Sir William Hooker, for all his mean dirtiness, wasn’t short of a few bob, and when he died in 1697 he was placed in the family vault under old St Alfege’s Church, and a splendid memorial in white marble showing him in his Alderman’s kit erected in the South Aisle. Sadly the Luftwaffe  disposed of that particular piece of Greenwich history in WWII but a little memorial to Greenwich’s very own Mean, Dirty, Ordinary Man still exists in the glorious Greenwich Millennium Embroideries where Hooker can be spotted standing next to a plague doctor, rescuing a sick child.

*Not to be confused with the 18th /19th Century botanist Sir William Hooker who’s just been given a blue plaque in Kew


the attachments to this post:

gazebo 3 low
gazebo 3 low

gazebo low
gazebo low

gazebo low2
gazebo low2

the grange 2 low
the grange 2 low

summerhouse closeup
summerhouse closeup

summerhouse 2
summerhouse 2

summerhouse low
summerhouse low


7 Comments to “Robert Hooke’s Summer House”

  1. OldChina says:

    What a fantastic post. And lucky old nosey Phantom getting to poke your spectral apendage around the Grange. I’ve never been able to make out the house behind the wall so it’s good to see a photo.

    I love the summerhouse, it’s a lovely little building and try to walk past it whenever possible. But yes, it does seem to be used as a shed now. I guess the owner isn’t as taken with it as we are. It looks as though it should be filled with chamber music, not cardboard boxes.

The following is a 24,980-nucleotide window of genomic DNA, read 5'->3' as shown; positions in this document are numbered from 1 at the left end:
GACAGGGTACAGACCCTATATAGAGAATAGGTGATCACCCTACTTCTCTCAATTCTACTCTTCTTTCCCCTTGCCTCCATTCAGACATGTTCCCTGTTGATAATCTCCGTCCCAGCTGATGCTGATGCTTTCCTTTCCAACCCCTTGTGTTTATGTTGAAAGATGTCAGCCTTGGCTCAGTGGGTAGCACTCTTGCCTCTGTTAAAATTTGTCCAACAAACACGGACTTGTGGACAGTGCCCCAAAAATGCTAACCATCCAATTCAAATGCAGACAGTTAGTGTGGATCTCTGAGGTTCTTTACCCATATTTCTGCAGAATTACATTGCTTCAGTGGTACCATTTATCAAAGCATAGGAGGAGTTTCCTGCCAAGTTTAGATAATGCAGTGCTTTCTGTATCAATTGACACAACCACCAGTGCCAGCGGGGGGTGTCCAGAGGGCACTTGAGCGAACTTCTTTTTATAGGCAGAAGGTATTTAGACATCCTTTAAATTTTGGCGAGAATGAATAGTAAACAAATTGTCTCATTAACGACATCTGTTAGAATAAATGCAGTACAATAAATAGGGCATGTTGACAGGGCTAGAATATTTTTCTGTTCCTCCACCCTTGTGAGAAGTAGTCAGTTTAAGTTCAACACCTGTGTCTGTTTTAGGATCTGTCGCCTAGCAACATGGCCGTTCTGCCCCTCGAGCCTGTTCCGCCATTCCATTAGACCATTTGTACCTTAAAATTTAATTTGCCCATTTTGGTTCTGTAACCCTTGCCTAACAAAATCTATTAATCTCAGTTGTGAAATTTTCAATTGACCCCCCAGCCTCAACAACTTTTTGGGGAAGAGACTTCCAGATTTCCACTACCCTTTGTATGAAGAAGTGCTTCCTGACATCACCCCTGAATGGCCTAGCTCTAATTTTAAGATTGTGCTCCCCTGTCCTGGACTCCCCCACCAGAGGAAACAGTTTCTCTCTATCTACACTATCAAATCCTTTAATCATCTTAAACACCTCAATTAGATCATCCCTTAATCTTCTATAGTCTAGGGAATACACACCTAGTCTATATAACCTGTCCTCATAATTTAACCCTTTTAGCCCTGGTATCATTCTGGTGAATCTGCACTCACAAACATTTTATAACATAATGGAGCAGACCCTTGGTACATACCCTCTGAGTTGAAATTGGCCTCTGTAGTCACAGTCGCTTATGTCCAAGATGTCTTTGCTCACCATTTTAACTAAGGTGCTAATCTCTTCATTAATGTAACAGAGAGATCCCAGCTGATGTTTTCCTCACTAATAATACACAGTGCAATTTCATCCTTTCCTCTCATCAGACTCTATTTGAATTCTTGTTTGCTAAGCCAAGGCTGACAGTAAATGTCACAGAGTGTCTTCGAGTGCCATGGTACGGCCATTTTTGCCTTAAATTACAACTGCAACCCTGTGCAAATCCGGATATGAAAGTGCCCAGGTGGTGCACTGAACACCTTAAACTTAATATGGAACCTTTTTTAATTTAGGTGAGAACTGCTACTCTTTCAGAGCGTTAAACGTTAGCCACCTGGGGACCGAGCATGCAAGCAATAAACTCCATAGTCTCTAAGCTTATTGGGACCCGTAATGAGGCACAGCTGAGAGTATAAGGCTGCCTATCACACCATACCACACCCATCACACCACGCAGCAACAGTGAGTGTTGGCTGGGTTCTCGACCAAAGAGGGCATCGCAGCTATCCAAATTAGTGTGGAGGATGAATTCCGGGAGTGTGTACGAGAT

2. TGP says:

    Chamber music – of course! That’s what’s missing from my Phantasy. Midnight Champagne, Sugary banquet-course and Chamber music!

  3. OldChina says:

    Great! Count me in. We’ll all have to wear Venitian masks to preserve our secret identities.

    Good to see the photo of it from the other side too. I’m doing my best not to judge someone who’d use such a building as a storage shed though. That’s my dream reading room, right there!

  4. Paul T says:

    Top post, phantom, I did manage to get a decent look around the garden a few years ago before it was acquired by its present owner. I happened, via complicated means, to hear all about the new owner via the builder that was working on the house, and I wasn’t led to believe he’s an architecture buff – he’s more into huge basement swimming pools, that kind of thing.

    So maybe we should be thankful it’s storing furniture, rather than housing a jacuzzi.

  5. WestCliffGB says:

    I know the builder,the wonderful Roy Town. I was lucky enough to see the restoration work carried out by his team as the project developed. To say the owner wasn’t concerned with stuff architectural is wide of the mark. The house is stunning inside.

  6. Jack says:

    Great post: I love that little gazebo, and every time I go past it I dream of what I could do with it if I were ever lucky enough to own it! Well, I can always dream…

  7. Topny Kirkbank says:

    Hi Phantom,
    Just like to extend the knowledge about the coat of arms on the gazebo. My ancestors were the Hookers of Brenchley, Kent ( some 6 generations ago). In Brenchley church is the table tomb to Stephen Hooker 1706-1775 upon which is the same coat of arms with the motto “Esse quam videri”. The same bearings are also seen in various stained glass in the church and elsewhere.Stephens g grandfather was Thomas Hooker of Oldbury Hill,nr Sevenoaks who would have been born around 1600 but I have yet to find best evidence to connect the various Kent/Brenchley/Tonbridge Hookers with Sir William – apart from the coat of arms and the money!!!